Trends in the consumption of attention deficit hyperactivity disorder medications in Castilla y León (Spain): changes in the consumption pattern following the introduction of extended release methylphenidate

Authors


Alfonso Carvajal, Instituto de Farmacoepidemiología. Facultad de Medicina. Universidad de Valladolid C/Ramón y Cajal, 7. 47005 Valladolid, Spain. E-mail: carvajal@ife.uva.es

ABSTRACT

Background

Attention deficit hyperactivity disorder (ADHD) is the most diagnosed behavioural disorder in children and adolescents; prevalence has been estimated around 5%. Studies have shown an increase in the use of ADHD medications during the last years. The aim of the present study was to learn the pattern and the evolution of ADHD medication consumption in Castilla y León (Spain).

Method

Consumption data for the period 1992–2009 were obtained from databases containing information upon consumption and cost of medications dispensed by pharmacies at the expense of the Spanish National Health System. The data were expressed in defined daily doses (DDDs) per 1000 inhabitants per day (DDD/1000 inhabitants/day). A model to forecast consumption was built.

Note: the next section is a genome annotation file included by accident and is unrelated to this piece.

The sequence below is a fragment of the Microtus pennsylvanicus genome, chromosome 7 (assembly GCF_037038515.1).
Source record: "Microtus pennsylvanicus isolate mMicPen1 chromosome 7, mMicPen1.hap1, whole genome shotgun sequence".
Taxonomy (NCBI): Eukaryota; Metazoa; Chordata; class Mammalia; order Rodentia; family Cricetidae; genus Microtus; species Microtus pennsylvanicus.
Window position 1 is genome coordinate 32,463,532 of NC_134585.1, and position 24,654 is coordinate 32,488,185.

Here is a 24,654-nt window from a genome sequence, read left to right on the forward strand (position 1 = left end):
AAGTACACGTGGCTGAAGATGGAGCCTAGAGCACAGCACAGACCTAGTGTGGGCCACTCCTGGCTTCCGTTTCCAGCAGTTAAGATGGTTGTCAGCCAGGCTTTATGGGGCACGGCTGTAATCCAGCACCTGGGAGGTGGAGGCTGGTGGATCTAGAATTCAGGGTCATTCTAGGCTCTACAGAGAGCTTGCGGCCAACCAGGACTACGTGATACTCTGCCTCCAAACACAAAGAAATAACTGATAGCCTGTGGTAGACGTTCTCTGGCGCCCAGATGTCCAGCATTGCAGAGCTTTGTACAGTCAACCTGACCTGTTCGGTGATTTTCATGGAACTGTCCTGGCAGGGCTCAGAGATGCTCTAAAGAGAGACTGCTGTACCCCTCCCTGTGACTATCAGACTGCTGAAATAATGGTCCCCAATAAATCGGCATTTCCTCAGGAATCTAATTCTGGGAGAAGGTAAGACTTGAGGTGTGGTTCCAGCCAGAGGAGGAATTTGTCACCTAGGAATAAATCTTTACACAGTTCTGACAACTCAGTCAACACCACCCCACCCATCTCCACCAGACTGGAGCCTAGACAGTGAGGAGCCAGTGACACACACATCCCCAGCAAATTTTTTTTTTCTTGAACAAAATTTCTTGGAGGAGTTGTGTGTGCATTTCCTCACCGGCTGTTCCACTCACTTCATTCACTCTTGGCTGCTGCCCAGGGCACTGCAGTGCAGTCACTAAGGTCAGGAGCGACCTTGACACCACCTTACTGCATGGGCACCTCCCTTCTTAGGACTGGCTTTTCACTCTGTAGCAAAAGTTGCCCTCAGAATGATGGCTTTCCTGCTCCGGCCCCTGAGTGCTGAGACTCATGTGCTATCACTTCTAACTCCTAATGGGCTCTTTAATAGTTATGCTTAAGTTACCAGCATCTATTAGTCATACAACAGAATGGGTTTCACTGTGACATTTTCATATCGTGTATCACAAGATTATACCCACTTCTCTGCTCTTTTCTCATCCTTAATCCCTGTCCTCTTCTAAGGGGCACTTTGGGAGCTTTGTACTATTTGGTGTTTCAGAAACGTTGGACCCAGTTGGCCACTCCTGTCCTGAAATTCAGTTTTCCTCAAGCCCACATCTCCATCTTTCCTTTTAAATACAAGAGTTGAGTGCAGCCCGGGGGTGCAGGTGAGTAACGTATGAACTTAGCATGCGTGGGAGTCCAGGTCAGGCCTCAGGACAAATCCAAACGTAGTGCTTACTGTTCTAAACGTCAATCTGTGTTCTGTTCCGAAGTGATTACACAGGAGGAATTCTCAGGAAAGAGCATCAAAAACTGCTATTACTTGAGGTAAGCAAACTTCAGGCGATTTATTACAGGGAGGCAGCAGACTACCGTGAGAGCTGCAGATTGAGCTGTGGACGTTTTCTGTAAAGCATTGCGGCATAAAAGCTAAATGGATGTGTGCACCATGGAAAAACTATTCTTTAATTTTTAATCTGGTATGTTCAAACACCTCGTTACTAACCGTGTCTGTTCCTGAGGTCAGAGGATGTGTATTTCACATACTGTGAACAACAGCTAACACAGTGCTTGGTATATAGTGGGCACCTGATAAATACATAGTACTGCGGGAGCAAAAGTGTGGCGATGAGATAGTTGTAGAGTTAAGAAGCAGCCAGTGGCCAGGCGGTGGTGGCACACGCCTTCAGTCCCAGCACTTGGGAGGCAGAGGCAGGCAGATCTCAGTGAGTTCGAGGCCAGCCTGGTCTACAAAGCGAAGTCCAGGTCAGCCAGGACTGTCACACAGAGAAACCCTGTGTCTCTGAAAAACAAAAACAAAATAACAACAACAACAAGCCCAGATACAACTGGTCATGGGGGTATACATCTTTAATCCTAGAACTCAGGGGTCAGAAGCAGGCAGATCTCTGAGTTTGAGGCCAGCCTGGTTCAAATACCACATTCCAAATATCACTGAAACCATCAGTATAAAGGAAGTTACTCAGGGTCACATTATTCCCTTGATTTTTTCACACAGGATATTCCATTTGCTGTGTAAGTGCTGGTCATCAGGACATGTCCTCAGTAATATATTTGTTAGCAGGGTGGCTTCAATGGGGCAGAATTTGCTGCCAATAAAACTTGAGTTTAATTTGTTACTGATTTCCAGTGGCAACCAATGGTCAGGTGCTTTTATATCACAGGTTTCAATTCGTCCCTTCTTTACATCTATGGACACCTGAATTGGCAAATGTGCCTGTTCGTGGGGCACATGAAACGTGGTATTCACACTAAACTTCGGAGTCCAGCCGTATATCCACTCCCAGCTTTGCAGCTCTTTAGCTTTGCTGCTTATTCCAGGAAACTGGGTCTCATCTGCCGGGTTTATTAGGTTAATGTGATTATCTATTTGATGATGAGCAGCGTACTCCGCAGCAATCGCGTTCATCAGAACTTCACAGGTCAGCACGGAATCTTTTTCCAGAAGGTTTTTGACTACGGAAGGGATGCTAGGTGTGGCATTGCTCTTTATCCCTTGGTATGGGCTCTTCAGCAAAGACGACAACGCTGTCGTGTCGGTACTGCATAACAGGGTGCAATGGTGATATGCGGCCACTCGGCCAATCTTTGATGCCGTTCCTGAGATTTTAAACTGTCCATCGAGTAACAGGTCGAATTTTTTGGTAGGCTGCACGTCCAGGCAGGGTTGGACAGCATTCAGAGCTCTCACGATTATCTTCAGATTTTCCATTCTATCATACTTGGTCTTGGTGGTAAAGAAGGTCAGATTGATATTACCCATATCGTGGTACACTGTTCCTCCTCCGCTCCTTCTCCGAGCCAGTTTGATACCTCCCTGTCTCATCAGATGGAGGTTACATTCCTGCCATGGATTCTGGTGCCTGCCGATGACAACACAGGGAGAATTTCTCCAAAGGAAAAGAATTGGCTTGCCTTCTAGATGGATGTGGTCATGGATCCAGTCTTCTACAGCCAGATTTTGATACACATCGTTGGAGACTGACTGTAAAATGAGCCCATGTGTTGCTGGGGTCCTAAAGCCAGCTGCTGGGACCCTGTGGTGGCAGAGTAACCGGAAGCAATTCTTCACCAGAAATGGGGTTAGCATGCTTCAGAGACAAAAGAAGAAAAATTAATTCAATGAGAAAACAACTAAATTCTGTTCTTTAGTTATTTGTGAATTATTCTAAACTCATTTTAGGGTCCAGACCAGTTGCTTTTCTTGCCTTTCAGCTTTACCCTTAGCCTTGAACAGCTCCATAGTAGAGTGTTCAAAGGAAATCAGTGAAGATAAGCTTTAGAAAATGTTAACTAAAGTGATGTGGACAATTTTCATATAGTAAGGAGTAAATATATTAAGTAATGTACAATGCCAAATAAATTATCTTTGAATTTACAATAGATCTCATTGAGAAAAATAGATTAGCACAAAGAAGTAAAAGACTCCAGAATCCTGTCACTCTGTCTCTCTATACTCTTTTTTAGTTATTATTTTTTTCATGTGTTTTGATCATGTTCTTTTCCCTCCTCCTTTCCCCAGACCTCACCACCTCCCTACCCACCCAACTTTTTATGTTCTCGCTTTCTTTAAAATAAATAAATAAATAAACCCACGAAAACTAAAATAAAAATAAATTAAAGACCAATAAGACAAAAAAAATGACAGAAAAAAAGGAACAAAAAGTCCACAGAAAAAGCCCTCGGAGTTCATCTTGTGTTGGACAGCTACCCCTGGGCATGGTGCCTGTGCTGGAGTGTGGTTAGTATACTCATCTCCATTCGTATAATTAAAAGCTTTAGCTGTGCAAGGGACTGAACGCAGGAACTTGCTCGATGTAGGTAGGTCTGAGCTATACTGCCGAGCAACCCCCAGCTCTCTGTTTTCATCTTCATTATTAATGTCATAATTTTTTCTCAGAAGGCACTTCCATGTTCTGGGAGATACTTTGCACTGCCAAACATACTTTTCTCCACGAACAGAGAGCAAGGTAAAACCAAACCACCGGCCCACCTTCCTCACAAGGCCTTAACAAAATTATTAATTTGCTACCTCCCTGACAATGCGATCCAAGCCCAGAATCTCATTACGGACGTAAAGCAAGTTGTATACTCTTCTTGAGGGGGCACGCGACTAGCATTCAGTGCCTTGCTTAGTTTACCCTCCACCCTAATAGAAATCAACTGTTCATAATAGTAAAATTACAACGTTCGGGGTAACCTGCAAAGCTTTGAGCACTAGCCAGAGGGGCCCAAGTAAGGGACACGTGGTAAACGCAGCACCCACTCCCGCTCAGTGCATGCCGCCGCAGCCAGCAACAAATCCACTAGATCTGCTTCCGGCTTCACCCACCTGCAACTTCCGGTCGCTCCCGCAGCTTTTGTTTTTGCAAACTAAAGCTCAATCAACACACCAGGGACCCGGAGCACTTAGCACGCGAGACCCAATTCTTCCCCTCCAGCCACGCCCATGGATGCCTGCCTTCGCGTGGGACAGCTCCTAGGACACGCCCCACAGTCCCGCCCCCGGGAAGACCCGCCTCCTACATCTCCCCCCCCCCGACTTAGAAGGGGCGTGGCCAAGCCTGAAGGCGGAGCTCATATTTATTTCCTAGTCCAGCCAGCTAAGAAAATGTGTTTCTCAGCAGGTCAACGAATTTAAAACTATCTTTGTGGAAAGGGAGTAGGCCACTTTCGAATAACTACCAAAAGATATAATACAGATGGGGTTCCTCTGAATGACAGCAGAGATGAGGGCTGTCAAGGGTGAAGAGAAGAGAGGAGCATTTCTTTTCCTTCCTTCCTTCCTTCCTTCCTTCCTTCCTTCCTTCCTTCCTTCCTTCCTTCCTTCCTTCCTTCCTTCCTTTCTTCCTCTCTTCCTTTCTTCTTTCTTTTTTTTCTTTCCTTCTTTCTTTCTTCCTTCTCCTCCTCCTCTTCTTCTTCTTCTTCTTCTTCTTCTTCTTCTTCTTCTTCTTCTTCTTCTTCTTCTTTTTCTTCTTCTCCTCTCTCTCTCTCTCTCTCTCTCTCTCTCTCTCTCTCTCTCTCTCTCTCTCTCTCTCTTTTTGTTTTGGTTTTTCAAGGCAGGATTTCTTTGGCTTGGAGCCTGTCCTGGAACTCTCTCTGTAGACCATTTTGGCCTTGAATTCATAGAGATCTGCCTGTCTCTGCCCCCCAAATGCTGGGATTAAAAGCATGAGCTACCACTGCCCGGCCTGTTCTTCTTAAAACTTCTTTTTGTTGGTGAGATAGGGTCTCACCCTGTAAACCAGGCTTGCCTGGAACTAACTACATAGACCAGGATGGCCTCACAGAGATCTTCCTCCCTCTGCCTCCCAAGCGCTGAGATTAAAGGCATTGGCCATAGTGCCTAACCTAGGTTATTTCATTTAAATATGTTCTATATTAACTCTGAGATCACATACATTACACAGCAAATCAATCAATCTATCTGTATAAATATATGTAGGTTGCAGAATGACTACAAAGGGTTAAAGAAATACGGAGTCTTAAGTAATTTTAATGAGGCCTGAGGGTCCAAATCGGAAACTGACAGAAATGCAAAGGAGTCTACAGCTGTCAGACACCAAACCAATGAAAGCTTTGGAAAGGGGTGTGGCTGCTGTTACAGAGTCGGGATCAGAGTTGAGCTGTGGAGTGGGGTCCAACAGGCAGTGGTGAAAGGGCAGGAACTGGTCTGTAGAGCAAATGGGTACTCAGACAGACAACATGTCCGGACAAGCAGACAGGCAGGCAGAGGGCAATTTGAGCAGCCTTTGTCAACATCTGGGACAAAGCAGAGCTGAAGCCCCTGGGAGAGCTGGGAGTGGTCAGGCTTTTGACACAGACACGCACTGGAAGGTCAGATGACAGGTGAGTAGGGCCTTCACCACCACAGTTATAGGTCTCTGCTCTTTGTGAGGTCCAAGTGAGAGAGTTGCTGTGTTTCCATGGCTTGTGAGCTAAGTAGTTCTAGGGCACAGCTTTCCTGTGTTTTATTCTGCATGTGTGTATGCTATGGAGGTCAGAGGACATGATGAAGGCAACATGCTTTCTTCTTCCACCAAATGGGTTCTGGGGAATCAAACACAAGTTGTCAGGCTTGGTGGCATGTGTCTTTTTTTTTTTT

Results

Attention deficit hyperactivity disorder medication consumption increased in Castilla y León from 0.1 DDD/1000 inhabitants/day in 1992 to 1.5 DDD/1000 inhabitants/day in 2009; expected consumption will reach 2.5 DDD/1000 inhabitants/day by 2013. The drugs accounting for this increase were mainly made up of methylphenidate preparations (1.4 DDD/1000 inhabitants/day in 2009). From 1992 to 1999, there was a slight reduction in methylphenidate use; following amphetamine withdrawal, the consumption of stimulants began to increase, and figures showed a sharp rise after marketing of extended-release formulations in 2003.

Conclusions

There has been an enormous increase in ADHD medication consumption in Castilla y León in the last few years; increase rocketed when extended-release methylphenidate was marketed. A rapid increase in the consumption is a warning on possible overdiagnosis and inappropriate prescription. Copyright © 2012 John Wiley & Sons, Ltd.

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